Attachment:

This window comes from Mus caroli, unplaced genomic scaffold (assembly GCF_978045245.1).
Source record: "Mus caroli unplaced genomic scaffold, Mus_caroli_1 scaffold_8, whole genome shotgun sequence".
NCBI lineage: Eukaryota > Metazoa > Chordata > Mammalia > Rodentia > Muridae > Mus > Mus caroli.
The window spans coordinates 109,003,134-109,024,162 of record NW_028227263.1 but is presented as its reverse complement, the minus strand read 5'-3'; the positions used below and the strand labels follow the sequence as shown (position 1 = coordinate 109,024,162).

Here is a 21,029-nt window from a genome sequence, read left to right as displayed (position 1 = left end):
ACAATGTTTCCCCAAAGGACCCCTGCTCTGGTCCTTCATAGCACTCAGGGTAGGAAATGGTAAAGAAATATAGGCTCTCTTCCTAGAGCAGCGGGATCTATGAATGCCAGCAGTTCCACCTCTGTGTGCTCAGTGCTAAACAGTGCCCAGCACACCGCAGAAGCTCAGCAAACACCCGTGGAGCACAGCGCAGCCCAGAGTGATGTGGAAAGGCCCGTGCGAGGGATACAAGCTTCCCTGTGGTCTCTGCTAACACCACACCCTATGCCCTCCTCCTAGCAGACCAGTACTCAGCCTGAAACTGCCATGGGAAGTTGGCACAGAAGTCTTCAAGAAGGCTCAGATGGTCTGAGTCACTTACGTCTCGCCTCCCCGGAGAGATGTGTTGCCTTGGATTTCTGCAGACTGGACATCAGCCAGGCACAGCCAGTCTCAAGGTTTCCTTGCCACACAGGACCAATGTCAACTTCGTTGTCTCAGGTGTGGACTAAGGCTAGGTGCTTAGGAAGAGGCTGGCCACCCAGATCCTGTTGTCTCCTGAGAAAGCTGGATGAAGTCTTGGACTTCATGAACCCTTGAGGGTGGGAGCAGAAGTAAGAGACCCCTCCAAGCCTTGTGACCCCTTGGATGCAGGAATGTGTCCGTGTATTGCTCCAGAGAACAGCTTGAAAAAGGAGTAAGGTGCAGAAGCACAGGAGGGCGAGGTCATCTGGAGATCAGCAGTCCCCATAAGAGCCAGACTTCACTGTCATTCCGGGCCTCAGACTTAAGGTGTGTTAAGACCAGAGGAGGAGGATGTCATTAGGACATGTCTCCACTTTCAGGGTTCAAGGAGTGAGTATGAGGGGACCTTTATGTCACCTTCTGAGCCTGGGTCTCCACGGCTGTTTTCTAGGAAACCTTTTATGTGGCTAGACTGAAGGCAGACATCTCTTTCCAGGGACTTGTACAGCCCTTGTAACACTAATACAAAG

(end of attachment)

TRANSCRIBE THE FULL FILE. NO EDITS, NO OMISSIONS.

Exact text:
This window comes from Mus caroli, unplaced genomic scaffold (assembly GCF_978045245.1).
Source record: "Mus caroli unplaced genomic scaffold, Mus_caroli_1 scaffold_8, whole genome shotgun sequence".
NCBI lineage: Eukaryota > Metazoa > Chordata > Mammalia > Rodentia > Muridae > Mus > Mus caroli.
The window spans coordinates 109,003,134-109,024,162 of record NW_028227263.1 but is presented as its reverse complement, the minus strand read 5'-3'; the positions used below and the strand labels follow the sequence as shown (position 1 = coordinate 109,024,162).

Here is a 21,029-nt window from a genome sequence, read left to right as displayed (position 1 = left end):
ACAATGTTTCCCCAAAGGACCCCTGCTCTGGTCCTTCATAGCACTCAGGGTAGGAAATGGTAAAGAAATATAGGCTCTCTTCCTAGAGCAGCGGGATCTATGAATGCCAGCAGTTCCACCTCTGTGTGCTCAGTGCTAAACAGTGCCCAGCACACCGCAGAAGCTCAGCAAACACCCGTGGAGCACAGCGCAGCCCAGAGTGATGTGGAAAGGCCCGTGCGAGGGATACAAGCTTCCCTGTGGTCTCTGCTAACACCACACCCTATGCCCTCCTCCTAGCAGACCAGTACTCAGCCTGAAACTGCCATGGGAAGTTGGCACAGAAGTCTTCAAGAAGGCTCAGATGGTCTGAGTCACTTACGTCTCGCCTCCCCGGAGAGATGTGTTGCCTTGGATTTCTGCAGACTGGACATCAGCCAGGCACAGCCAGTCTCAAGGTTTCCTTGCCACACAGGACCAATGTCAACTTCGTTGTCTCAGGTGTGGACTAAGGCTAGGTGCTTAGGAAGAGGCTGGCCACCCAGATCCTGTTGTCTCCTGAGAAAGCTGGATGAAGTCTTGGACTTCATGAACCCTTGAGGGTGGGAGCAGAAGTAAGAGACCCCTCCAAGCCTTGTGACCCCTTGGATGCAGGAATGTGTCCGTGTATTGCTCCAGAGAACAGCTTGAAAAAGGAGTAAGGTGCAGAAGCACAGGAGGGCGAGGTCATCTGGAGATCAGCAGTCCCCATAAGAGCCAGACTTCACTGTCATTCCGGGCCTCAGACTTAAGGTGTGTTAAGACCAGAGGAGGAGGATGTCATTAGGACATGTCTCCACTTTCAGGGTTCAAGGAGTGAGTATGAGGGGACCTTTATGTCACCTTCTGAGCCTGGGTCTCCACGGCTGTTTTCTAGGAAACCTTTTATGTGGCTAGACTGAAGGCAGACATCTCTTTCCAGGGACTTGTACAGCCCTTGTAACACTAATACAAAG